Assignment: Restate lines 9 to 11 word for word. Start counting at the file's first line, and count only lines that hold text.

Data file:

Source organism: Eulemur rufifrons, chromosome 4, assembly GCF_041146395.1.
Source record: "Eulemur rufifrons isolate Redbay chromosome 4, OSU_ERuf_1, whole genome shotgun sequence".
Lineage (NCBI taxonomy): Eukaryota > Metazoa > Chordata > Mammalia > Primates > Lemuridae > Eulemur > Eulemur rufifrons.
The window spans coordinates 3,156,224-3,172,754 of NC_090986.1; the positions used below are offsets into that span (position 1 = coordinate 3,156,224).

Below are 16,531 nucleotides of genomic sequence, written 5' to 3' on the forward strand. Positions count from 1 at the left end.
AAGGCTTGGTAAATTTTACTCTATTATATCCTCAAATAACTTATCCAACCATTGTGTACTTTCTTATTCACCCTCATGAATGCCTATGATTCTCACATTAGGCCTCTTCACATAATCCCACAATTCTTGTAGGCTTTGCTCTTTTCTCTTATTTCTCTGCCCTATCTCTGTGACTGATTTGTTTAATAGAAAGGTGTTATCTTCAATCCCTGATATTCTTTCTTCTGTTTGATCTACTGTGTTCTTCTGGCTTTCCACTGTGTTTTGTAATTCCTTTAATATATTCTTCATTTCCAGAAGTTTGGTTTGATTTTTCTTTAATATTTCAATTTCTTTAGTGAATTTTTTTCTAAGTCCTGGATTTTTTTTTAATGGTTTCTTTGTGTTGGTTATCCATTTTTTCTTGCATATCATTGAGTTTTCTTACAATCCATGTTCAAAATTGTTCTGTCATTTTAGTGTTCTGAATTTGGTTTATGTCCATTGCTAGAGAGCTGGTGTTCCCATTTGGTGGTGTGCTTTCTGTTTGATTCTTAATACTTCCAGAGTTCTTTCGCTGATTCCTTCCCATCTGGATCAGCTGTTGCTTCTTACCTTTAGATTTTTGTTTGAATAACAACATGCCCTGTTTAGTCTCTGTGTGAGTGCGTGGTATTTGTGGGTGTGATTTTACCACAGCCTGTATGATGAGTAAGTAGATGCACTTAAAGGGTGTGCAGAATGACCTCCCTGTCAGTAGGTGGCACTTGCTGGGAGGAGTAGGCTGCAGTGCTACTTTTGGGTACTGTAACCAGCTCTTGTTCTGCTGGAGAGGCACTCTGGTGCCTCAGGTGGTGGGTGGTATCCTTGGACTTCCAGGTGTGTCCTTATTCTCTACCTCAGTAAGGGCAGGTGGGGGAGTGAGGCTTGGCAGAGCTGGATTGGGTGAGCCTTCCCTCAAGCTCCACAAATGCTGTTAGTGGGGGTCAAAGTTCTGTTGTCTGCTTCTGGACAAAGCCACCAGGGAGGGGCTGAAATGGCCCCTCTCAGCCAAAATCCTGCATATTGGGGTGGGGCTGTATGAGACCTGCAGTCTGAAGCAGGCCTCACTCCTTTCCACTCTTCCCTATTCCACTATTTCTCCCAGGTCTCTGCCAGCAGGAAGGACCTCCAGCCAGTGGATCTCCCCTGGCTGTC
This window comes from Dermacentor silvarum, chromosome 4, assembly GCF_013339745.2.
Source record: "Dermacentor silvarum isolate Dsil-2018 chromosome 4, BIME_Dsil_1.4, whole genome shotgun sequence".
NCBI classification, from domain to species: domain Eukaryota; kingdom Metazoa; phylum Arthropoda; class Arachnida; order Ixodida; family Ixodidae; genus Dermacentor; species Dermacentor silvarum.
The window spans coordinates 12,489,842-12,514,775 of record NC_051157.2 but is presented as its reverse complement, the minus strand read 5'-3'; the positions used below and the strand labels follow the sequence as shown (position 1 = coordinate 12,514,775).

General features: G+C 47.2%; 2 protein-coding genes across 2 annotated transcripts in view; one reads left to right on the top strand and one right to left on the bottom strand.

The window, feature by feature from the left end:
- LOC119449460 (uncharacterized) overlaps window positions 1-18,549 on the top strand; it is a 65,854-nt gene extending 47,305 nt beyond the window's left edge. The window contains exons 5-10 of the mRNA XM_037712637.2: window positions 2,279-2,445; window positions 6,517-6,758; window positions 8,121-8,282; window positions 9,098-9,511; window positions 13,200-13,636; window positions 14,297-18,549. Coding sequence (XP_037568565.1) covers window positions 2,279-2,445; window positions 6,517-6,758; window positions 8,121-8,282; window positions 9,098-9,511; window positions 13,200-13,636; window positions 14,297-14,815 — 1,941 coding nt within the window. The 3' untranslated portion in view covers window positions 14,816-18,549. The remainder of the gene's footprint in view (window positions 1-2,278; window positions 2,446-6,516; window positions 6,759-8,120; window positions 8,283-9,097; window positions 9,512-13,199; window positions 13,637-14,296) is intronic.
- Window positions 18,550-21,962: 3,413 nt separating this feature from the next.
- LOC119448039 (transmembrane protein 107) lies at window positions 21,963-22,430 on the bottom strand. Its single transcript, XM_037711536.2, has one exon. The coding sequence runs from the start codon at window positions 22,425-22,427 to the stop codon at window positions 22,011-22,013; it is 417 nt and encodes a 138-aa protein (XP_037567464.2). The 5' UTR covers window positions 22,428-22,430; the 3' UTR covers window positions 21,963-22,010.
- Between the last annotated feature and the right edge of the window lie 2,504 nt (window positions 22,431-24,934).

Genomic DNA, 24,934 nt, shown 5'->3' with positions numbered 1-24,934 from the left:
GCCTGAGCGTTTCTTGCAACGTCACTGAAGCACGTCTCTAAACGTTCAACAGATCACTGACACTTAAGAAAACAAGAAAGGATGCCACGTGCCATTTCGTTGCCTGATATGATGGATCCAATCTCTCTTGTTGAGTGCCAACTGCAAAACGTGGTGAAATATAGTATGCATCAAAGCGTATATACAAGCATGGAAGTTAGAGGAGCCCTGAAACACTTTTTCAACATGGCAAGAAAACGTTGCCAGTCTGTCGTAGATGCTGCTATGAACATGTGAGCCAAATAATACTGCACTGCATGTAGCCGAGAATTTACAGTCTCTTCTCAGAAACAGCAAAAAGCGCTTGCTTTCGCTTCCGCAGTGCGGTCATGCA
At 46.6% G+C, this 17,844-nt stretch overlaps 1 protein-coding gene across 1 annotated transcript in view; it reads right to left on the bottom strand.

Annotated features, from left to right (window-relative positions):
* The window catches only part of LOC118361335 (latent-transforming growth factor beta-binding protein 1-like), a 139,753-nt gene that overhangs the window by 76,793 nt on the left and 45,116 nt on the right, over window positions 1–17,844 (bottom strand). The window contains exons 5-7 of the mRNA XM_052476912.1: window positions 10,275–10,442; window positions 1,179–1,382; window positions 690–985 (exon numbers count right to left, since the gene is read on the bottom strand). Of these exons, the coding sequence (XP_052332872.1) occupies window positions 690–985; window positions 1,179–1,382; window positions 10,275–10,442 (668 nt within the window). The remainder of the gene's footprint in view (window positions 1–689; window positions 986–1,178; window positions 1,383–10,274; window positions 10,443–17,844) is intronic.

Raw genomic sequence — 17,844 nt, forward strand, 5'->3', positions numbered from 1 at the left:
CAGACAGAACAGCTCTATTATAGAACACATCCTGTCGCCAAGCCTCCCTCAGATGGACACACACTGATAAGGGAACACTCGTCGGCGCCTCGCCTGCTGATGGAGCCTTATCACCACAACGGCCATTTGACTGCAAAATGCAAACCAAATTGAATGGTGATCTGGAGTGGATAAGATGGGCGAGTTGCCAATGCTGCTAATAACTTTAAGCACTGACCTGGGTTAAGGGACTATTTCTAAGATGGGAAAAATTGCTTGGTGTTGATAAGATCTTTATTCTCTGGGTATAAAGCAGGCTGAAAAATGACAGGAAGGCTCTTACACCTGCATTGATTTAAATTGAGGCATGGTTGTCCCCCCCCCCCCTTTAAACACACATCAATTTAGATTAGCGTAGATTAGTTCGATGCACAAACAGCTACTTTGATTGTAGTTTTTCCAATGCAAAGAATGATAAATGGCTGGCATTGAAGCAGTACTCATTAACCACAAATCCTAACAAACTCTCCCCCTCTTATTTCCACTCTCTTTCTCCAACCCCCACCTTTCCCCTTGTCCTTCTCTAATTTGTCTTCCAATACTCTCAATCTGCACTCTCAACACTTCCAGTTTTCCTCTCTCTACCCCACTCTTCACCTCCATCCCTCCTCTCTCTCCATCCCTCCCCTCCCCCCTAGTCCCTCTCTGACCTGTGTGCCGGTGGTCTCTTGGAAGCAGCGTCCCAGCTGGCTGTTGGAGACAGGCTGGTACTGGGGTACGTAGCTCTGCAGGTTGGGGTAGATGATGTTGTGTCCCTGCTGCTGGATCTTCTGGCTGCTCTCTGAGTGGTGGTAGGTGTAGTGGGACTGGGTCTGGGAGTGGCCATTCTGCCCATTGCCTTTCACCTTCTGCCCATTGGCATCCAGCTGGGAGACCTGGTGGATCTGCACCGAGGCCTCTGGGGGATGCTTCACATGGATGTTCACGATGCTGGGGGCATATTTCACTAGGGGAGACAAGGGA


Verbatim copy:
NCBI classification, from domain to species: domain Eukaryota; kingdom Metazoa; phylum Arthropoda; class Arachnida; order Ixodida; family Ixodidae; genus Dermacentor; species Dermacentor silvarum.
The window spans coordinates 12,489,842-12,514,775 of record NC_051157.2 but is presented as its reverse complement, the minus strand read 5'-3'; the positions used below and the strand labels follow the sequence as shown (position 1 = coordinate 12,514,775).

General features: G+C 47.2%; 2 protein-coding genes across 2 annotated transcripts in view; one reads left to right on the top strand and one right to left on the bottom strand.